Staying agile in the cloud

What does your application methodology and infrastructure have to do with cloud application success? Everything, says one expert.

“In the past, if systems such as customer service were inefficient, only the call center workers would suffer. Now, the business at large will suffer if development cannot keep pace.”

—Tom Petrocelli, research director at Neuralytix

Agile development was invented and refined before cloud computing became ubiquitous. But, the expectations of cloud computing and the methods of agile development are a near-perfect match. They both thrive in the context of frequent updates and fast changes of direction. Given the flexibility that is integral to cloud computing, agile development is the only methodology that can keep pace.

Potential at Work asked Tom Petrocelli, research director, enterprise social, mobile, and cloud applications at Neuralytix, for more insight as to why agile development is key to making SaaS (software as a service) applications successful.

How do you define “agile”?

Petrocelli: Agile is a development methodology that helps organizations rapidly respond to changing IT needs. Development happens in short, incremental bursts called “sprints,” leading to smaller but more frequent releases.

Why is this beneficial for cloud applications?

Petrocelli: Agile is a time-based methodology. It is about seeing how many features you can roll out in short, defined time periods—say, 60 days. Then you release updates, get feedback, reassess, and start again. This is what the cloud is about. People expect upgrades to roll out in the cloud more quickly than before. They expect these new features to work. Agile provides the framework to make that kind of development possible.

What are the requirements for making agile work?

Petrocelli: Two things: Infrastructure automation and discipline.

Why is automation vital?

Petrocelli: Without the right infrastructure in place, you will not be able to sustain an agile pace of development. Small inefficiencies get magnified. If my database administrator takes two weeks to analyze a test data set over a year-long development cycle, those two weeks are not critical. If I am adding two weeks to every 60-day iteration, however, that can stall development.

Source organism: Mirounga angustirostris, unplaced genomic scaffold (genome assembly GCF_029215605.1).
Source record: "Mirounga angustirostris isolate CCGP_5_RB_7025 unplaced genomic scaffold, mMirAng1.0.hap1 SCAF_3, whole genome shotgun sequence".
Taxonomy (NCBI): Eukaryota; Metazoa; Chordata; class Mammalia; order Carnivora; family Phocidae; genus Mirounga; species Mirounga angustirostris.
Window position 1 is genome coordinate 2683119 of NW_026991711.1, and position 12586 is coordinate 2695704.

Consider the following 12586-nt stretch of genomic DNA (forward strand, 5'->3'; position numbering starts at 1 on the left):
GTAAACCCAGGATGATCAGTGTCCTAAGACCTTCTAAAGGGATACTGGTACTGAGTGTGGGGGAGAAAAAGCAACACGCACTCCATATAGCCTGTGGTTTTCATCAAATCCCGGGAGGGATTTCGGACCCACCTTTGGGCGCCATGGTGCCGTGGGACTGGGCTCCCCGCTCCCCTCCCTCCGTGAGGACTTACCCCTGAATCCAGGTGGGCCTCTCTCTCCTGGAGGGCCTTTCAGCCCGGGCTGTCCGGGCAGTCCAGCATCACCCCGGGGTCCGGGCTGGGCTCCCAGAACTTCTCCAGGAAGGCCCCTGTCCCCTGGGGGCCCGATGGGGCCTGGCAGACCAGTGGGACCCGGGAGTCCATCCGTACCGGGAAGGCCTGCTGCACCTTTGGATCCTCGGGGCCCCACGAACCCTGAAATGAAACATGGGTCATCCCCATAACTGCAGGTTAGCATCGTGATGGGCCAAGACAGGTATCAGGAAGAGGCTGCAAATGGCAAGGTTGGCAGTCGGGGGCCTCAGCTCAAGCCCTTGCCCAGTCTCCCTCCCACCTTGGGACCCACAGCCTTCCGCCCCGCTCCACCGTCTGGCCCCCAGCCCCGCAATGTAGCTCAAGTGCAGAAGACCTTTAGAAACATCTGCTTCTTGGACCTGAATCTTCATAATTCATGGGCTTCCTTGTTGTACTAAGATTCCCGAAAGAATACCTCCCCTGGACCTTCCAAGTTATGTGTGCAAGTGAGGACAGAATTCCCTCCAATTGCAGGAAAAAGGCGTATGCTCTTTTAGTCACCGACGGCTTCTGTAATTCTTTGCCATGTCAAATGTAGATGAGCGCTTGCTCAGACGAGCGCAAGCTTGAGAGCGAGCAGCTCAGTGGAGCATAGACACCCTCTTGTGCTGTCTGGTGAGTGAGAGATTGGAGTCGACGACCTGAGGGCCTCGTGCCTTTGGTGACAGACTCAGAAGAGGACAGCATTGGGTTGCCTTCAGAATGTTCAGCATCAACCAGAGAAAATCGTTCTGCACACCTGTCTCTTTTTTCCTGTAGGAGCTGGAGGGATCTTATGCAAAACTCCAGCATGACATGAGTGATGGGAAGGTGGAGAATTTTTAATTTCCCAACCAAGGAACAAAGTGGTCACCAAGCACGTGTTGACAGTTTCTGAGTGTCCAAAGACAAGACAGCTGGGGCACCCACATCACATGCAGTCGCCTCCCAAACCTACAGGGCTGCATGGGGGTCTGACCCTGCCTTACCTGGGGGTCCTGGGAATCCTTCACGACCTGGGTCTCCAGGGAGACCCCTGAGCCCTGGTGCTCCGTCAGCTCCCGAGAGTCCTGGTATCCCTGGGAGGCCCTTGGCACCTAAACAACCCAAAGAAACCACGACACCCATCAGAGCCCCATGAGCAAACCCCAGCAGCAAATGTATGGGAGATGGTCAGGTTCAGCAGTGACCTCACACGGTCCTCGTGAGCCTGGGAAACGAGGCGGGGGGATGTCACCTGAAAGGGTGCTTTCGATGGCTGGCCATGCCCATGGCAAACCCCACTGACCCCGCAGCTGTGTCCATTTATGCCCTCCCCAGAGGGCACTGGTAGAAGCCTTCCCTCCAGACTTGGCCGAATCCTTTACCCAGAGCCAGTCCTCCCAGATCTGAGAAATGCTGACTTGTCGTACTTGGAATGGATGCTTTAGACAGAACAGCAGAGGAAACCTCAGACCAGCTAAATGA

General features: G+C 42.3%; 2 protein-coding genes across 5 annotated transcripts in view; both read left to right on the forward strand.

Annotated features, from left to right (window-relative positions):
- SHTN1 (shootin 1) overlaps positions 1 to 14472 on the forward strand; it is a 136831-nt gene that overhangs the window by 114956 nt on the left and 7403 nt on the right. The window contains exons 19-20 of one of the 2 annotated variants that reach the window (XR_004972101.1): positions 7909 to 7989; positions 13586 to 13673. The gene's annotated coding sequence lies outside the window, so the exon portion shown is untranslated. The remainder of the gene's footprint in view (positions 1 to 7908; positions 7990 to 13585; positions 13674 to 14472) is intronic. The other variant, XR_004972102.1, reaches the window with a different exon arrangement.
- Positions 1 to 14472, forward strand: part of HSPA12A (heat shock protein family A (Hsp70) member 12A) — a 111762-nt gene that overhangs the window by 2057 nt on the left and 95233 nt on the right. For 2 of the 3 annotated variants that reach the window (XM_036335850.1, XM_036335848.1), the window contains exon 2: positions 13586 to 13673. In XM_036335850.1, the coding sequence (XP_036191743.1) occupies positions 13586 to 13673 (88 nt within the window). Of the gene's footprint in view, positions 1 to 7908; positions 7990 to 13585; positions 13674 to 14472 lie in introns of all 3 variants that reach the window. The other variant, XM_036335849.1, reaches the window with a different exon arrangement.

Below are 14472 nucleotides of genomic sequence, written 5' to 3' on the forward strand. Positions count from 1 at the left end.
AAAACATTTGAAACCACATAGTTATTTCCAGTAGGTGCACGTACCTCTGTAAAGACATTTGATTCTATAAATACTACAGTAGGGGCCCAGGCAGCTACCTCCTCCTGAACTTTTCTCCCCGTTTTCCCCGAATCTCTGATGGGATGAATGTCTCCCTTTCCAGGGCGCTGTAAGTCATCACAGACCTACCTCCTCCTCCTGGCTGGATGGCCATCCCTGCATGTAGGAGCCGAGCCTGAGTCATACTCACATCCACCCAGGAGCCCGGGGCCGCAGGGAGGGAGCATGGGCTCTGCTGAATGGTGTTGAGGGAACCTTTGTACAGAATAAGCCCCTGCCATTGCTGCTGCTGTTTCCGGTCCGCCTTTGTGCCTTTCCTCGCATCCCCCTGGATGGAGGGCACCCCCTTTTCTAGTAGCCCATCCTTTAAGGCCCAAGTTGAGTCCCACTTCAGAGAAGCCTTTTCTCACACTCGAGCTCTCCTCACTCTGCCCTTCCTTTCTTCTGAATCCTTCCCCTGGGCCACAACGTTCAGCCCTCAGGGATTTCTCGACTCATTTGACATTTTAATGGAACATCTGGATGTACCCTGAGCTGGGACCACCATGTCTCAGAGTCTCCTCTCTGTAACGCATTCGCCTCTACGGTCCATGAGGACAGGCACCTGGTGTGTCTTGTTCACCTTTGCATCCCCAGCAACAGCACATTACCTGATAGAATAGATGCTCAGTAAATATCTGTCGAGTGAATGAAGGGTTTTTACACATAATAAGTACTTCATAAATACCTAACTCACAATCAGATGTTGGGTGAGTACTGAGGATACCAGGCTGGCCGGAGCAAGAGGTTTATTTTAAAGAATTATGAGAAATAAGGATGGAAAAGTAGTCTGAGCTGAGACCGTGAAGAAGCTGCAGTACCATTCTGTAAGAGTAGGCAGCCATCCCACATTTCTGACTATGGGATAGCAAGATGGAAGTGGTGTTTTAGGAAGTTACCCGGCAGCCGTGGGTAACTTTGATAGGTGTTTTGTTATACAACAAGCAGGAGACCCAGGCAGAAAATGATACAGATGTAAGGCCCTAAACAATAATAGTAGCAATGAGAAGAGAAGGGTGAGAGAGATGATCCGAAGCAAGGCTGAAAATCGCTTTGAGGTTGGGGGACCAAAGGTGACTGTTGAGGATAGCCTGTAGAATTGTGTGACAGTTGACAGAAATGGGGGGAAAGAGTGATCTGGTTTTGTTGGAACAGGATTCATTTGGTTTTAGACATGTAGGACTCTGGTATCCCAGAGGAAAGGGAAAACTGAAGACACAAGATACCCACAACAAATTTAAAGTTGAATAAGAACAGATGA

Correcting that means automating everything you can, from test data to code generation. You want to focus the attention of your developers on the intellectual processes, not on the manual grunt work.

What do you mean by discipline?

Petrocelli: Everyone has to be coordinated and focused, not just the developers. Managers have to buy into this process, too, and respect the sprints these development teams are undergoing. You cannot bother them with other issues. The entire group needs to have the discipline to finish the current sprint before switching tasks.

What is at stake if you do not go agile?

Petrocelli: Everything. Your ability to compete. Your revenue.

For example, think about how many people use online banking every day. Now imagine your bank says you have to wait two years to get important new self-service features, such as mobile check depositing. You are going to become very unsatisfied with your bank and will go elsewhere. In the past, if systems such as customer service were inefficient, only call center workers would suffer. Now the business at large will suffer if development cannot keep pace.

Agile development processes give your organization the discipline needed to customize SaaS applications quickly and accurately. If you can’t capitalize on the benefits of the cloud, you will likely face productivity and integration issues that will negatively affect your bottom line.

For more information on the challenges and the rewards of effective cloud integration, read “5 Secrets of Cloud Application Integration Success.”

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